Ride it, my Bronies!

The underground fandom known as Bronies is challenging gender stereotypes one My Little Pony at a time

Purple Tinker
Purple Tinker Photography by Lele Saveri

Taken from the January issue of Dazed & Confused:

The rainbow unicorns and sparkly ponies of My Little Pony galloped back into view in 2010 from the seedy alcoves of anonymous imageboard website 4chan as millions of young men came out about their unwavering adoration for the cutesy franchise, specifically its fourth series, “Friendship is Magic”. This unlikely fanbase of 18-to-35-year-old dudes – Hasbro’s intended target audience was girls aged two to 11 – love Little Ponies with a passion that is sincere, deep and in some cases, very, very intimate. OG brony Purple Tinker is responsible for BronyCon, the largest gathering of bronies in the world; here she tells us how the scene erupted. 

I am brony, hear me roar

“At its best, brony culture is very much the male equivalent of feminism. It asserts that it’s okay for males to like things that have historically been forbidden to them, and that there’s nothing wrong with ‘girly’ things. Brony fandom is gender-transgressive as hell. Teaching young males it’s okay to wear shirts with pink ponies on them is just as revolutionary as it was to teach young women 100 years ago that it’s okay to wear pants.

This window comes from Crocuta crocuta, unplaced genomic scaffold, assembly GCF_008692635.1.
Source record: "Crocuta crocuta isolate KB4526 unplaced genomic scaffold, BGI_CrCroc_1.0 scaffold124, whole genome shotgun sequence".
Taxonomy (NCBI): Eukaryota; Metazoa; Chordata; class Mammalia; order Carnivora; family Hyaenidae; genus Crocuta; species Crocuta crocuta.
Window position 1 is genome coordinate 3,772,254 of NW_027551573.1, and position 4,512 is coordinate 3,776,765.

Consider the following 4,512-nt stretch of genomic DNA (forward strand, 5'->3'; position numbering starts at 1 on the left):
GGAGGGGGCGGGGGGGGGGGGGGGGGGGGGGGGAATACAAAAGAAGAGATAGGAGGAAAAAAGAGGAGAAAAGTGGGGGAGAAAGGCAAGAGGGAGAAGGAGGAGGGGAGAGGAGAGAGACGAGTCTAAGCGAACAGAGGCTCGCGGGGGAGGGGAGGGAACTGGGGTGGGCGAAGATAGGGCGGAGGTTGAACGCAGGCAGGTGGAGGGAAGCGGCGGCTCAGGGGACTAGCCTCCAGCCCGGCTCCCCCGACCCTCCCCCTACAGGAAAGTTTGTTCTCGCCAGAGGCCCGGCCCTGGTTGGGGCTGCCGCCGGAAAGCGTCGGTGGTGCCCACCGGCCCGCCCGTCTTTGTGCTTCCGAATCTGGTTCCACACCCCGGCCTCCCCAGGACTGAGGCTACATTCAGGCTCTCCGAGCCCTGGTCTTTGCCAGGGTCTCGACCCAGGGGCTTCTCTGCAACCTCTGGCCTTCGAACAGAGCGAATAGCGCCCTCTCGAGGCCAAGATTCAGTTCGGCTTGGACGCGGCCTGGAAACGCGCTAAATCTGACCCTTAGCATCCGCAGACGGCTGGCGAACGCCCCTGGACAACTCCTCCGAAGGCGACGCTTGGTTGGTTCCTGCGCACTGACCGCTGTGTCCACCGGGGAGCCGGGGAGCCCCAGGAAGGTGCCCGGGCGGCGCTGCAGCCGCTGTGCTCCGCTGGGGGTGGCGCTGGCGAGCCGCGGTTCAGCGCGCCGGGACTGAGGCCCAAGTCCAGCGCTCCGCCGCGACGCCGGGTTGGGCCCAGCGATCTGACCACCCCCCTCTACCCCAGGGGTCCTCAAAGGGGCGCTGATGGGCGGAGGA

Purple Tinker
Purple Tinker Photography by Lele Saveri

Something for everypony

My favourite pony is Twilight Sparkle. She’s nerdy, she’s a rationalist, she’s a bit of a scatterbrain, and of course she loves purple. I can relate. Honesty, loyalty, generosity and kindness aren’t just good ideals because they’re from a show we all like; they’re good ideals, period. My personal ‘cutie mark’ is a lightning bolt emblazoned over a gear. The lightning bolt can symbolise wild energy; the sort of thing that led me to plan four conventions for a brand new fandom within one year.

The gender of brony

Liking ponies doesn’t make one gay, but many Americans tend to assume that things which challenge conventional gender roles are evidence of homosexuality. When some random guy from an ordinary white-bread American town finds out that his best friend is into pink and purple unicorns, the thought is something like: ‘Oh, but he always seemed so normal!’

Keep your mane on, bro

Brony fandom was birthed out of 4chan, and certain people there can be brutal on those they deem embarrassing, ‘spaghetti’ or ‘autistic’. Trolls can be utterly relentless, insulting, mocking and goading people literally to the point of suicide. But this isn’t the dark side of the brony fandom, or even of 4chan; it’s the dark side of human nature.

Ride it, my brony

‘Cloppers’ are a subset of bronies who have a sexual interest in pony porn, but they exist as a minority. This is a fandom dominated by teenage and 20-something males, so of course there is going to be lots of naughty pony art floating around the internet. ‘Clop’ art is a product of brony fandom; it doesn’t define brony fandom. At the end of the day, finding a drawing, or a character, or a vegetable erotic harms nobody.”

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